There are some other great lines from “Shoes,” and I especially like, “I’m your right, your wrong, your ‘at last”— but the way the chorus is tweaked in the last verse is where Tate’s buried the killshot.
I kinda like your smile
Your teeth look kinda strange
I bet you’ve got some darkness
I’d like to rearrange
I bet you’ve got an old man
Who really did a number on you
Still I like your brand new shoes
First of all, “darkness I’d like to rearrange” is one of the most interesting ways I’ve ever heard someone say, “I know you’ve got your problems, and maybe if we put our problems together, we can at least put them in an order that makes sense.” But the way he extrapolates out from the first “kinda like your smile” really shows off Tate’s storytelling prowess: he’s got the ability to see one element of a person and then build a story out from there, both in a narrative and an abstract way. Plus, focusing on the smile— that’s a choice only Tate would make. He can still see the darkness, the scars, the people who did a number on her, everything— but through the smile.
I’ve been a fan of his writing for so long, I wasn’t shocked to see some familiar images show up in the new music: wings that may not quite carry the person to where they thought they wanted to be; light as a beacon, but also something that a person or being can become; water and rain as both cleansing and heavy. Tate isn’t writing completely different material, but there is a directness to it: in fact, his most recent release on SoundCloud is a short song, but it feels like it’s got three completely different movements. Lyrically reminiscent of Tori Amos’s “Past the Mission” and with some throwbacks to Hamlet, Tate is in dark territory with “Underwater”—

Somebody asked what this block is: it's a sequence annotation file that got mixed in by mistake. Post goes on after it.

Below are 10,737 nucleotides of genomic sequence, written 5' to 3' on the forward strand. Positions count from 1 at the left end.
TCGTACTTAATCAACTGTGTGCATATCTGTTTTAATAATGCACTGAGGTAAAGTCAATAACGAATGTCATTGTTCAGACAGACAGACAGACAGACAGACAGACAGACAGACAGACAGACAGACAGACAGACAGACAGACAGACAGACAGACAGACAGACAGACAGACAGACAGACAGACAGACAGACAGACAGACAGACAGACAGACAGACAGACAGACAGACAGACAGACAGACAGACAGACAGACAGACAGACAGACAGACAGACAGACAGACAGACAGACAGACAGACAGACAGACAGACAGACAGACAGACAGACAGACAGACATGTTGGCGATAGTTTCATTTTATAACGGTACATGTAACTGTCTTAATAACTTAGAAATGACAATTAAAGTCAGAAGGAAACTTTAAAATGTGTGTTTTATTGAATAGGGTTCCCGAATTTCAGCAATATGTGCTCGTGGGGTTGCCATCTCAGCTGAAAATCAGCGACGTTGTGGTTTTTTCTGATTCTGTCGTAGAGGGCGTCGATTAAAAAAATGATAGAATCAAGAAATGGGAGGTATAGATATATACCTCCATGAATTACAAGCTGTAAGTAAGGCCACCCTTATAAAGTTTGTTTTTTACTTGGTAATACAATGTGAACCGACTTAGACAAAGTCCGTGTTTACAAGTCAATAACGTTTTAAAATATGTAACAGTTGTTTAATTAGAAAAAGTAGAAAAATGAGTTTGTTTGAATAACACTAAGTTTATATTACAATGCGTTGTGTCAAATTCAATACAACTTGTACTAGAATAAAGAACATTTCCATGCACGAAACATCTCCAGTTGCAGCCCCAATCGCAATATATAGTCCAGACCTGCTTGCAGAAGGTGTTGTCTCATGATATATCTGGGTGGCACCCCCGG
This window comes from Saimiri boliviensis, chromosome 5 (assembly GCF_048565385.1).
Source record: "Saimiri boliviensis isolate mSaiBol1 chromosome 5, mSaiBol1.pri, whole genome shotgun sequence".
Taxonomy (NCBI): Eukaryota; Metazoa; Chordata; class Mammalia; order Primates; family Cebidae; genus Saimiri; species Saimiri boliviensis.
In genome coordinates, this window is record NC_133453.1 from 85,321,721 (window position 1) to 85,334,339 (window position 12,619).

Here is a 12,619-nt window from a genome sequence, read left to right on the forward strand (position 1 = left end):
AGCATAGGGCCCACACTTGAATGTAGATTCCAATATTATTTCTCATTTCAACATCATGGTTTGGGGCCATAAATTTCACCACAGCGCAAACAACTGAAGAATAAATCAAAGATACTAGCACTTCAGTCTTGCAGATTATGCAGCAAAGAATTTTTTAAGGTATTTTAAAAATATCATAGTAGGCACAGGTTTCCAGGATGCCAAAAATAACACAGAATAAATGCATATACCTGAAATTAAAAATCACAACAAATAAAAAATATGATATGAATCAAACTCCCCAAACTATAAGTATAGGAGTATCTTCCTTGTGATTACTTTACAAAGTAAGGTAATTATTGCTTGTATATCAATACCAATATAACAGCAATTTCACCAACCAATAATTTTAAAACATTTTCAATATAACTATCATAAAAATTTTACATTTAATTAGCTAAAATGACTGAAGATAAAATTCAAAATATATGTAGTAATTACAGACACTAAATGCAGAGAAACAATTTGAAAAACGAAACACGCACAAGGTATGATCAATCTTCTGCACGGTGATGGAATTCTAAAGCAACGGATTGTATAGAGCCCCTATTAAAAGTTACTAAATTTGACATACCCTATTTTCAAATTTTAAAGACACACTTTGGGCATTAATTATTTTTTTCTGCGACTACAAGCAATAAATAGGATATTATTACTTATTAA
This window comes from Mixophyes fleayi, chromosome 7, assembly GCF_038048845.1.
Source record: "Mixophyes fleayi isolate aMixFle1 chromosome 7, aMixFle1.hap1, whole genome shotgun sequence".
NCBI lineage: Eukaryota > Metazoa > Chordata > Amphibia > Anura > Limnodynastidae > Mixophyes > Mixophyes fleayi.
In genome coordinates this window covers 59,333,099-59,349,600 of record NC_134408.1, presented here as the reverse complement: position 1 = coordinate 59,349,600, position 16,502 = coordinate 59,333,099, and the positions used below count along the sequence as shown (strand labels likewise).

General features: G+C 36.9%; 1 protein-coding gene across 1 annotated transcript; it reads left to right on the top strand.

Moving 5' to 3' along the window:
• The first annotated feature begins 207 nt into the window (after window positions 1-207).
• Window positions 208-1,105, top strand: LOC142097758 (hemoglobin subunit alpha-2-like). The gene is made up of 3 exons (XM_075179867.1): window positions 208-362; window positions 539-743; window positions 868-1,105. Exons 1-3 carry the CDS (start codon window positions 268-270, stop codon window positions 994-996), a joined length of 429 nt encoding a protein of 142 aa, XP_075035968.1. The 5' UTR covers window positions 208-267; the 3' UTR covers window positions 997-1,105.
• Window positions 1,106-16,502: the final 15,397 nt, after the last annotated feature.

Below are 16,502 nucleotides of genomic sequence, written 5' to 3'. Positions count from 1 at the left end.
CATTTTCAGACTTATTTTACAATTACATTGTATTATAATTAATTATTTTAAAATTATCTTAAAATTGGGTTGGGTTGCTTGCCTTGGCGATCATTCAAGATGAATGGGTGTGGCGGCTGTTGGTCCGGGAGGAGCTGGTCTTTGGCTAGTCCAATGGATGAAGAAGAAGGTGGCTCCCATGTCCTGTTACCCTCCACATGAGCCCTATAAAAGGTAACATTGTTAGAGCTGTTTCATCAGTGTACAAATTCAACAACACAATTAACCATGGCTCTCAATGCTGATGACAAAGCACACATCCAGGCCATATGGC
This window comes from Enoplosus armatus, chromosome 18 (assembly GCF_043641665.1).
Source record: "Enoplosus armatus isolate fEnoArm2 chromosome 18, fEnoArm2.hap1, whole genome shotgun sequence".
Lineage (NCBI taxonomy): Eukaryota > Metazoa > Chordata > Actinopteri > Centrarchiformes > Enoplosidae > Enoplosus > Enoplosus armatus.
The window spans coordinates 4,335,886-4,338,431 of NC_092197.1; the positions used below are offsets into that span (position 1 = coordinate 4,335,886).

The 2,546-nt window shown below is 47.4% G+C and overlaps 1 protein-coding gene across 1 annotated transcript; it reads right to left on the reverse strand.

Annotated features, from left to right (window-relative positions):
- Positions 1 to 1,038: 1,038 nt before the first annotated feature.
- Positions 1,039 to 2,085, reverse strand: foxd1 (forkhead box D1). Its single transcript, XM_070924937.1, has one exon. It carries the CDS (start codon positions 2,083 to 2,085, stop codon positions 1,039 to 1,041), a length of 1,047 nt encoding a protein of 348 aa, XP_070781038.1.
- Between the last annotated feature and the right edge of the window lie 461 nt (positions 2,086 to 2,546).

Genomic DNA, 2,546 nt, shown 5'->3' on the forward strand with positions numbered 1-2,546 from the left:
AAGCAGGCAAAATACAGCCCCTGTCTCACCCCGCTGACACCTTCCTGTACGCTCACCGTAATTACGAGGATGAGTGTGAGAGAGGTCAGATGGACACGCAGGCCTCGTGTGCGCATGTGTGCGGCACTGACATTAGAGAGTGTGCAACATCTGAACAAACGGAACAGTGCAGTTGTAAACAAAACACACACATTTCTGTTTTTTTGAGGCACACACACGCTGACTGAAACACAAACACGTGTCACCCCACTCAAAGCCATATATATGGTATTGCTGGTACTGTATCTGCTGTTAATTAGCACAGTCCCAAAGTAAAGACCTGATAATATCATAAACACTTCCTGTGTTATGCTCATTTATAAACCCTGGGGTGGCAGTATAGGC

I needed to write about this. I have needed to write about this since I first heard Cinjun Tate express what it’s like to find “yourself” in an unfamiliar body that kind of looks like yours, with an uncertain future, the result of a past you never saw coming. I needed to write about someone who understood something I needed help understanding.
I’m sure many of you probably know “Save Me,” because it was a huge hit, and because it was the theme song to Smallville. But more of you may know Remy Zero than you think: almost every person in my generation owns the Garden State soundtrack and that includes “Fair,” from Remy Zero’s 1998 masterpiece Villa Elaine. I don’t think I have to say anything about this song, as it speaks for itself— but I will say, if I write one verse as good as this, I can retire—
But you're alive!
Well, it's only
Fallen frames, they told me
You stand out, it's so loud
And so what if it is?
It's cold as you face into the wind
Where'd it go to? tonight the sun shall see its light
So my parting gift to you will be August Cinjun Tate’s parting gift to us in April…
And we hope you’ll be with us to see him play in November at the Rockwood Music Hall. It promises to be an intimate, interesting, and musically diverse set. My guess is it’ll be all of those things by the time he finishes his first song.